The Elizabeth Miller Trophy for Social Philately
Social Philately is a relatively new class which aims to present an historical story or to illustrate the relevance or impact of the postal system upon society. It shall represent a study of the development of social systems and of products derived from the postal service.
Because of the nature of the material which falls within the scope of Social Philately, it may be necessary to display exhibits using a method other than that of display frames, but otherwise the General rules shall apply.
Principles of Exhibit Composition:
A Social Exhibit consists of material which can be included in other classes of philately, as well as non-philatelic items, which are directly related to the operations and to the products of a postal system, either as post office equipment or as material developed by commerce to use or to reflect post office services and products.
This non-philatelic material shall not represent more than 50% of the total exhibit. Examples which fall into this category are:
Telegrams; Greeting cards; Valentines; Illustrated and pictorial envelopes (including patriotic covers); Post office and official office stationary without imprinted stamps; Philatelic history other than literature – this can include albums, hinges, perforation gauges; Philatelic libraries; Officially issued documents bearing illustrations of postage stamps; PHQ cards.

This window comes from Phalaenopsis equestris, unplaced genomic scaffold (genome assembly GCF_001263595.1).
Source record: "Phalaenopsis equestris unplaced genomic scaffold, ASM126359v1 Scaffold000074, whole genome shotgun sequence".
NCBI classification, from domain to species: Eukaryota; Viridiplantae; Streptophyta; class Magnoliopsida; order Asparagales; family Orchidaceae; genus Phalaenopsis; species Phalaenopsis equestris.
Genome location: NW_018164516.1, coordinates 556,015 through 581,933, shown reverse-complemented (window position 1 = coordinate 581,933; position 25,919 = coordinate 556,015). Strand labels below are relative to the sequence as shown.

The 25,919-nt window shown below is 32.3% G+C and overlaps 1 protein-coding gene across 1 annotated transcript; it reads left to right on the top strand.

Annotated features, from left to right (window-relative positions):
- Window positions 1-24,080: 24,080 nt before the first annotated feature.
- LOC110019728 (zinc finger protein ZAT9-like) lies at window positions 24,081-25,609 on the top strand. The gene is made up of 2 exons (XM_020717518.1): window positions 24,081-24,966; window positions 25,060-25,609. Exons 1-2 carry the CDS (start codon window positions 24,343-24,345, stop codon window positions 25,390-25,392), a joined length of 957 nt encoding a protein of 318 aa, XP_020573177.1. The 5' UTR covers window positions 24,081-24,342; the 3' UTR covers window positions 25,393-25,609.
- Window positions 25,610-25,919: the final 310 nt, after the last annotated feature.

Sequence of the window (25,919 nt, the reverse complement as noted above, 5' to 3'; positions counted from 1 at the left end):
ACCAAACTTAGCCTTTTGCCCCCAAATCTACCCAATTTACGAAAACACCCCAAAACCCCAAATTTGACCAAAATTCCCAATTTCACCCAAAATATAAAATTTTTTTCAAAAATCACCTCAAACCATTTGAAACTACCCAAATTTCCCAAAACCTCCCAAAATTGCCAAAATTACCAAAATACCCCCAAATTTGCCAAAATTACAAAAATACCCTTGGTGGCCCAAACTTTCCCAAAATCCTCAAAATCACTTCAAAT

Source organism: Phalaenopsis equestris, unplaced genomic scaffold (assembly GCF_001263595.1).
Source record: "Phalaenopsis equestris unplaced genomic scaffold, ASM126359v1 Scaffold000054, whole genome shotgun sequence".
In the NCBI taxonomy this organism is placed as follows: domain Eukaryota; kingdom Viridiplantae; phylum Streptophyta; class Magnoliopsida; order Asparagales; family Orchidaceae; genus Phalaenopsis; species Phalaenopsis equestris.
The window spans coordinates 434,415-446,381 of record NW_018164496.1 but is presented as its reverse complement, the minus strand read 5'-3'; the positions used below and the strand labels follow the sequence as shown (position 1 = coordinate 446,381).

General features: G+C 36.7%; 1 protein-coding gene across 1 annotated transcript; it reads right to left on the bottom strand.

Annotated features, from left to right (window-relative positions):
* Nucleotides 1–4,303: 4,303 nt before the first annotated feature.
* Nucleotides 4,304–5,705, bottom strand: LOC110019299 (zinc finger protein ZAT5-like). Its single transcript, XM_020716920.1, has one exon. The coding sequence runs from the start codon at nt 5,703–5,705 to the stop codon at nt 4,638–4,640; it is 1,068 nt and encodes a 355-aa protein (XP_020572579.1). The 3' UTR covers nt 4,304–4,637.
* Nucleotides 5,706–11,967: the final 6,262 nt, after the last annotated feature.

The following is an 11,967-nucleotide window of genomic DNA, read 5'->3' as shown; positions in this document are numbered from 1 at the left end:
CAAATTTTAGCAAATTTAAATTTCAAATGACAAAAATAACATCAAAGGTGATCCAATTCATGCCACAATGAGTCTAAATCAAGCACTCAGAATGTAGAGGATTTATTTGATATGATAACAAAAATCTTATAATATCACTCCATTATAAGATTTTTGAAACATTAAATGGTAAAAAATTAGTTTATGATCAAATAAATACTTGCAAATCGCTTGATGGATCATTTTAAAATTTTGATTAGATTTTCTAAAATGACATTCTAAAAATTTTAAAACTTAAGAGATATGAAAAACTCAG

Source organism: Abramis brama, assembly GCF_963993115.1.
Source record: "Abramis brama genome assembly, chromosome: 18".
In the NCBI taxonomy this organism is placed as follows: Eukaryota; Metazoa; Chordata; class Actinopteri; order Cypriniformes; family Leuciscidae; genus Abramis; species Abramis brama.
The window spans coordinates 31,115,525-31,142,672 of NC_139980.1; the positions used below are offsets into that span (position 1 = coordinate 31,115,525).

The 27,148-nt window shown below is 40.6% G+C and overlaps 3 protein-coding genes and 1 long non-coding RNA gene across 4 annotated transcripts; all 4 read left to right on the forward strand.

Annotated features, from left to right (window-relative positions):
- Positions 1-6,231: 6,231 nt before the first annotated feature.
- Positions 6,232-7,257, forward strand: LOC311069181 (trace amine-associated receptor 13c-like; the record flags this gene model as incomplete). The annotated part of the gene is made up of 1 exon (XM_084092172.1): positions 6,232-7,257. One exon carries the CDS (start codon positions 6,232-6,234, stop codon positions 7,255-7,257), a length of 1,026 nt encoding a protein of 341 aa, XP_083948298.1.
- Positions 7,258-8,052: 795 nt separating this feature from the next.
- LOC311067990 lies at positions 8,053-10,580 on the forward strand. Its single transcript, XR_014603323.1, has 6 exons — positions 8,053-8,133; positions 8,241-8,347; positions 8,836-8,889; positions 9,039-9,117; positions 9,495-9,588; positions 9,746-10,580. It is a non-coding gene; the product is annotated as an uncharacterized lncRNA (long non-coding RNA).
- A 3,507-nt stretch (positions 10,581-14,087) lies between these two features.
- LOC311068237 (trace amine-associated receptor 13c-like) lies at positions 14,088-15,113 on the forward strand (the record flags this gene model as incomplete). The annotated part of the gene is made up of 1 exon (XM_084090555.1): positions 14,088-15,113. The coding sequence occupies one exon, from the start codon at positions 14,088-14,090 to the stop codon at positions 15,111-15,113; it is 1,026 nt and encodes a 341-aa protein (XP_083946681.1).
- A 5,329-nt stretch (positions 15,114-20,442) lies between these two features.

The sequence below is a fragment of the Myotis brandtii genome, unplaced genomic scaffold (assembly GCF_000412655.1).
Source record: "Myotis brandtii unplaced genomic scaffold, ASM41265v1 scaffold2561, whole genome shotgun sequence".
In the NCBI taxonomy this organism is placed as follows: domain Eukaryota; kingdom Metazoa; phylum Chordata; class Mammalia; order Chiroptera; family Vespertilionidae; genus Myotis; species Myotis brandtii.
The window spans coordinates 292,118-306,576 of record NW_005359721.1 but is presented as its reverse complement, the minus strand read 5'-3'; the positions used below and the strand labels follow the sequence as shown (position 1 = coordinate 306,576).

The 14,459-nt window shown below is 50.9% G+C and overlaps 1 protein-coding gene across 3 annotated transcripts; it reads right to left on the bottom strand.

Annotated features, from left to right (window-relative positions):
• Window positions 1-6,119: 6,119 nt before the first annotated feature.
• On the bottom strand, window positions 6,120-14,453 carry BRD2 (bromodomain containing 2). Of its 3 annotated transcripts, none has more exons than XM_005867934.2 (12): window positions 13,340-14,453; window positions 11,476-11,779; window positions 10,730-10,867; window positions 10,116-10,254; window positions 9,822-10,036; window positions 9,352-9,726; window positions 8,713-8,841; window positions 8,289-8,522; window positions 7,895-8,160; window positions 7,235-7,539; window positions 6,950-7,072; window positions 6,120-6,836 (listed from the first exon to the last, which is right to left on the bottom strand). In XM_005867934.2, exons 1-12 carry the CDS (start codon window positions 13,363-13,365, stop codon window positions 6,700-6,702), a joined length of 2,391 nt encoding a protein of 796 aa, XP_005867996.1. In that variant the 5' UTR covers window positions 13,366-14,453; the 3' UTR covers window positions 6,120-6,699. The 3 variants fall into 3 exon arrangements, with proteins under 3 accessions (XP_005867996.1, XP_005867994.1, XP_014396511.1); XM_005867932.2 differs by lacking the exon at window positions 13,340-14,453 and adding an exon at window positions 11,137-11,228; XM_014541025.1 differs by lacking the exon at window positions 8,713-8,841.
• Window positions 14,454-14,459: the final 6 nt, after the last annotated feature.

Non-philatelic material which is not linked to the postal system can be included, provided that it is linked to the social aspects of the exhibit, but should not comprise more than 10% of the material.
Aspects of the effect of the postal system on commerce and industry, locality studies based on postal and social history using the material of Social Philately.
Objects associated with postage stamps and their use (letter balances, stamp boxes, model post impedimenta) etc.
Post Office equipment such as mail bags, uniforms and postal tools.
Material associated with a postal service or with postal stamps which is concerned with: (a) the illustration of routes, rates, or markings; (b) postage stamps or items of postal stationery (including essays, proofs, or varieties); or (c) philatelic books or journals SHOULD NOT BE INCLUDED.